Some Ubuntu and Linux Mint tips and tricks.

Posted: January 20, 2012. At: 9:49 PM. This was 6 years ago. Post ID: 2491

Apt errors.

To deal with the message you get sometimes telling you that some packages have been kept back when you type sudo apt-get upgrade, just type sudo apt-get dist-upgrade. This will pull down the rest of the packages and fully upgrade your system.

Uncompressing rar files.

This is very easy with the unrar command. Just type unrar x myfile.rar and it will unpack the files therein to the current folder.

[email protected]:~/Downloads$ unrar x Monster.rar 

UNRAR 4.00 beta 3 freeware      Copyright (c) 1993-2010 Alexander Roshal


Extracting from Monster.rar

Extracting  Monster.wad                                               OK 
All OK

Adding all files in current folder to a zip file.

This command is using a wildcard to include all files in the folder into the zipfile.

[email protected]:~/Documents/java$ zip -9 java.zip *
  adding: a.out (deflated 72%)
  adding: Lincoln.java (deflated 31%)
  adding: my.java~ (deflated 29%)
[email protected]:~/Documents/java$ ls
a.out  java.zip  Lincoln.java  my.java~

Mounting an improperly shut down Windows XP installation with Knoppix 6.4 Linux.

I recently found an old hard disk with a Windows XP installation on it and I was trying to mount it with the GUI file manager, but I kept getting errors that the disk had a hibernation file on it and I could not mount the drive. I found out that I had to use this command to mount the disk.

[email protected]:/home/knoppix# mount -t ntfs-3g -o remove_hiberfile /dev/sdd1 /media/sdd1

Reading just the start or ending of a file.

When you just want to see the start or ending of a file this command will help.

head -n 40 data.txt

This will output the first 40 lines of the file.

tail -n 40 data.txt

will output the last 40 lines.

Using strings to search elf binary executables.

Using strings is very easy, you can just use it with grep(1) to search through binaries and other non-text files to find various strings. This is useful for finding illegal content on a hard drive partition or searching through an executable file to find text strings.

strings -a ./doom | grep "final"

The above command searching a linuxxdoom binary gives us this output. It has found all instances of the word final in the linuxxdoom executable. See how useful this is? Try it yourself! Try searching MP3 files for the ID3 tag data.

Now, it's on to the final chapter of
final confrontation with that terrible
final cleaning-up ...
level 24: the final frontier

Using this command on the pagefile.sys file that Windows uses, you can find all sorts of things that the user has been accessing on the Internet and find E-Mail addresses and URL strings that will be recorded in this file. This is a good indication that if you are using Windows, you should try and set up your machine so that the pagefile is erased when you shut down. If you find an old junk computer laying around, you can use this command to search the pagefile.sys on the hard drive and find out what the previous owner was up to.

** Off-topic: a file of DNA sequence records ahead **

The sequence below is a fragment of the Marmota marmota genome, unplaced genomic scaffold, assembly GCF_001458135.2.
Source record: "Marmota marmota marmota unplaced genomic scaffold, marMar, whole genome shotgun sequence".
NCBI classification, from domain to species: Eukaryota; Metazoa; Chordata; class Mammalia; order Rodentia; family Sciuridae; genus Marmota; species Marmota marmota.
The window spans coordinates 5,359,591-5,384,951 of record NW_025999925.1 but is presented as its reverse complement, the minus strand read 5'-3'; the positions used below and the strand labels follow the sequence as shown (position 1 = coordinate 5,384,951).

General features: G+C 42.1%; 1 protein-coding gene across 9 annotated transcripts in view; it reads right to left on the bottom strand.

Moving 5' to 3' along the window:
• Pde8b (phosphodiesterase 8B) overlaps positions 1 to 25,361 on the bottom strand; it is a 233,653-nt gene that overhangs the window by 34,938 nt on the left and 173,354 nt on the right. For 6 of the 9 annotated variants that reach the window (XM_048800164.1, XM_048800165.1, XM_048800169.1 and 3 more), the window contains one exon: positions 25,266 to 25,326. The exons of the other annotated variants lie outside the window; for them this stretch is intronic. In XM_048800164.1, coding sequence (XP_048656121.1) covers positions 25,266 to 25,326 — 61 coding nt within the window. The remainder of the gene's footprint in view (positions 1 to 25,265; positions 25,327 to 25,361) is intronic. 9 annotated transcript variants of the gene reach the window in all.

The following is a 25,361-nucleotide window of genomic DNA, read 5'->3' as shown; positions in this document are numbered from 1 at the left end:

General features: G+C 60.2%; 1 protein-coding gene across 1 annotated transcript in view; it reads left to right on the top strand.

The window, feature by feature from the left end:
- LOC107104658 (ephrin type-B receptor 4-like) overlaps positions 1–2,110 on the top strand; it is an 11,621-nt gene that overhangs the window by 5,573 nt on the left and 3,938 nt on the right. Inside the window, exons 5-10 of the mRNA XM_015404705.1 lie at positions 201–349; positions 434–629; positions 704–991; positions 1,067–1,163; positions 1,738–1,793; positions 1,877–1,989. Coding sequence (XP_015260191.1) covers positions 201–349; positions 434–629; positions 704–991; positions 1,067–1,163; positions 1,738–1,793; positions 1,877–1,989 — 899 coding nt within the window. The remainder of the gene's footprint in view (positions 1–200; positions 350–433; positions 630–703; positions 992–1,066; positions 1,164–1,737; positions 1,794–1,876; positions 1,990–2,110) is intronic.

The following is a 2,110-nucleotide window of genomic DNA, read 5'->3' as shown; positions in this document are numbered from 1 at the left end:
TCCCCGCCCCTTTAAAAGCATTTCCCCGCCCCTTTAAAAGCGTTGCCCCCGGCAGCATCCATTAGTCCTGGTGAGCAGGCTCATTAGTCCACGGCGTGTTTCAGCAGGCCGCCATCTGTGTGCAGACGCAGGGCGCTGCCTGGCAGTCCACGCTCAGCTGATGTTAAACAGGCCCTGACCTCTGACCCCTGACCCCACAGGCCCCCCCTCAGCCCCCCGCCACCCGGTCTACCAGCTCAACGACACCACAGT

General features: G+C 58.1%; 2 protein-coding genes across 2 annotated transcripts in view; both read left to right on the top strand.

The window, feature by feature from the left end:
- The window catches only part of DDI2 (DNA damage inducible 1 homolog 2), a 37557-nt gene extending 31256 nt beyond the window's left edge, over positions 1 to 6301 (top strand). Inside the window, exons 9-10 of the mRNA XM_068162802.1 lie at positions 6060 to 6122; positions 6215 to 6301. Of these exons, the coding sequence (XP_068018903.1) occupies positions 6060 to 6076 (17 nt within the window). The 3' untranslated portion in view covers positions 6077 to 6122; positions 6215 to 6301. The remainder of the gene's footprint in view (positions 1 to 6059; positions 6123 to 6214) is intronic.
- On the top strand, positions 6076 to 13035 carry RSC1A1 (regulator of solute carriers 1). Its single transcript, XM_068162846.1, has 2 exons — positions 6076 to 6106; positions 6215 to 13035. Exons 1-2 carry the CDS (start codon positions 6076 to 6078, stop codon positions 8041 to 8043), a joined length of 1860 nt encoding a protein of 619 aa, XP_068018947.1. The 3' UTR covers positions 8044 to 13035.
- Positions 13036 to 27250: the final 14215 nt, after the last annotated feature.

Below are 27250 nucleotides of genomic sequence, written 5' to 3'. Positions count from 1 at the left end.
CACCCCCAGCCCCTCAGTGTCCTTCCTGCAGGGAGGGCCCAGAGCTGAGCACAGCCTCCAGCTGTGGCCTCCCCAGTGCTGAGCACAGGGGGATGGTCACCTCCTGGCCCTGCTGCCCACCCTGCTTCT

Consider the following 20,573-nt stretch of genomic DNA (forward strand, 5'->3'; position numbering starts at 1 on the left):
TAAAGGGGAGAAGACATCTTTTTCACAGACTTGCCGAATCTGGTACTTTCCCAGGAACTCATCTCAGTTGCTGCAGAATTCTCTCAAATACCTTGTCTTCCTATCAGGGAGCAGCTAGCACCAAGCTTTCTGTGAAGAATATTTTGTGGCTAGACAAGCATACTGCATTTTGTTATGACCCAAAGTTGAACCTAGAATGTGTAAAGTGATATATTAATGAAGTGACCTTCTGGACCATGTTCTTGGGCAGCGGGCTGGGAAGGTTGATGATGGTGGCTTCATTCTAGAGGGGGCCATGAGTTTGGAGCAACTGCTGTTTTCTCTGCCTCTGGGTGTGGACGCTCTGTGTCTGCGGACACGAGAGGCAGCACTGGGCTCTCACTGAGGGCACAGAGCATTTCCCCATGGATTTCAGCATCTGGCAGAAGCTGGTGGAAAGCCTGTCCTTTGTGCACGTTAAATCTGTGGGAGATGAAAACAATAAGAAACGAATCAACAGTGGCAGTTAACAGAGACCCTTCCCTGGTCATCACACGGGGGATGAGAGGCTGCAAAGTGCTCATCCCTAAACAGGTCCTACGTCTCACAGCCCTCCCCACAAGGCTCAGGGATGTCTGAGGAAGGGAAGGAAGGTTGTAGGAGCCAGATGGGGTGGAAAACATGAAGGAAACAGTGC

Another use of strings and grep.

[email protected] Elements $ strings linuxmint-12-gnome-dvd-64bit.iso | grep Ubuntu
3.0.0-12-generic ([email protected]) #20-Ubuntu SMP Fri Oct 7 14:56:25 UTC 2011
# Install the Ubuntu desktop and LTSP server.
# Install the Ubuntu desktop.
[email protected] Elements $

Some useful bash aliases.

# My .bash_aliases file. You need this to go with the
# .bashrc below.

alias cls='clear'
alias tarunpack='tar -zxvf'
alias bz2unpack='tar -jxvf'
alias me='who am i'
alias verbosetree='tree -A -s -p -f --dirsfirst'
alias psverbose='ps u a x f g'
alias dsize="du -ack | sort -nr | head -n 20"
alias psview="pstree -a -u -G -l -h -p"

And my .bashrc file. This provides tab completion of the command line for ./configure, so this is perfect for those of you who are wanting to compile a lot of software from source.

# .bashrc

# Source global definitions
if [ -f /etc/bashrc ]; then
	. /etc/bashrc
fi

# User specific aliases and functions

PS1="\u@\h \W \$ "

unset HISTFILE
OSRELEASE=`uname -r`;
DOOMWADDIR=/usr/local/share/games/doom
PATH=$PATH:~/bin:/usr/games:/usr/local/games
LANG=en_US

if test -z "$DISPLAY" -a "$TERM" = "xterm" -a -x /usr/bin/who ; then
	WHOAMI="`/usr/bin/who am i`"
	_DISPLAY="`expr "$WHOAMI" : '.*(\([^\.][^\.]*\).*)'`:0.0"
	if [ "${_DISPLAY}" != ":0:0.0" -a "${_DISPLAY}" != " :0.0" \
		-a "${_DISPLAY}" != ":0.0" ]; then
		export DISPLAY="${_DISPLAY}";
	fi
	unset WHOAMI _DISPLAY
fi

export EDITOR=mcedit
export TIME_STYLE=+" %d-%m-%y %I:%M %P"
# These two examples from bash-doc.
export PAGER="/usr/bin/less"
export VIEWER="mcedit"
export LESS="-i -e -M -P%t?f%f :stdin .?pb%pb\%:?lbLine %lb:?bbByte %bb:-..."
shopt -s checkwinsize

[ -e "$HOME/.dircolors" ] && DIR_COLORS="$HOME/.dircolors"
[ -e "$DIR_COLORS" ] || DIR_COLORS=""
eval "`dircolors -b $DIR_COLORS`"

alias verbosetree='tree -A -s -p -f --dirsfirst'
alias psverbose='ps u a x f g'
alias dsize="du -ack | sort -nr | head -n 20"
alias psview="pstree -a -u -G -l -h -p"
alias ls="ls -hula --color=yes"

# These following functions from
# http://www.die.net/doc/linux/abs-guide/sample-bashrc.html
function my_ip() # get IP adresses. Bracket on next line C style...
{
    MY_IP=$(/sbin/ifconfig wlan0 | awk '/inet/ { print $2 } ' | sed -e s/addr://)
    MY_ISP=$(/sbin/ifconfig wlan0 | awk '/P-t-P/ { print $3 } ' | sed -e s/P-t-P://)
}

function lowercase()  # move filenames to lowercase.
{
    for file ; do
        filename=${file##*/}
        case "$filename" in
        */*) dirname==${file%/*} ;;
        *) dirname=.;;
        esac
        nf=$(echo $filename | tr A-Z a-z)
        newname="${dirname}/${nf}"
        if [ "$nf" != "$filename" ]; then
            mv "$file" "$newname"
            echo "lowercase: $file --> $newname"
        else
            echo "lowercase: $file not changed."
        fi
    done
}

function badlink()
# From Atomic magazine #43 August 2004. http://www.atomicmpc.com.au
{
	DEFAULT=$(tput sgr0);
	FILELIST=.badlink.list

	[ -e $FILELIST ] && $( rm -fr $FILELIST )

	function checklink()
	{
		for badlink in $1/*; do
			[ -h "$badlink" -a ! -e "$badlink" ] && echo \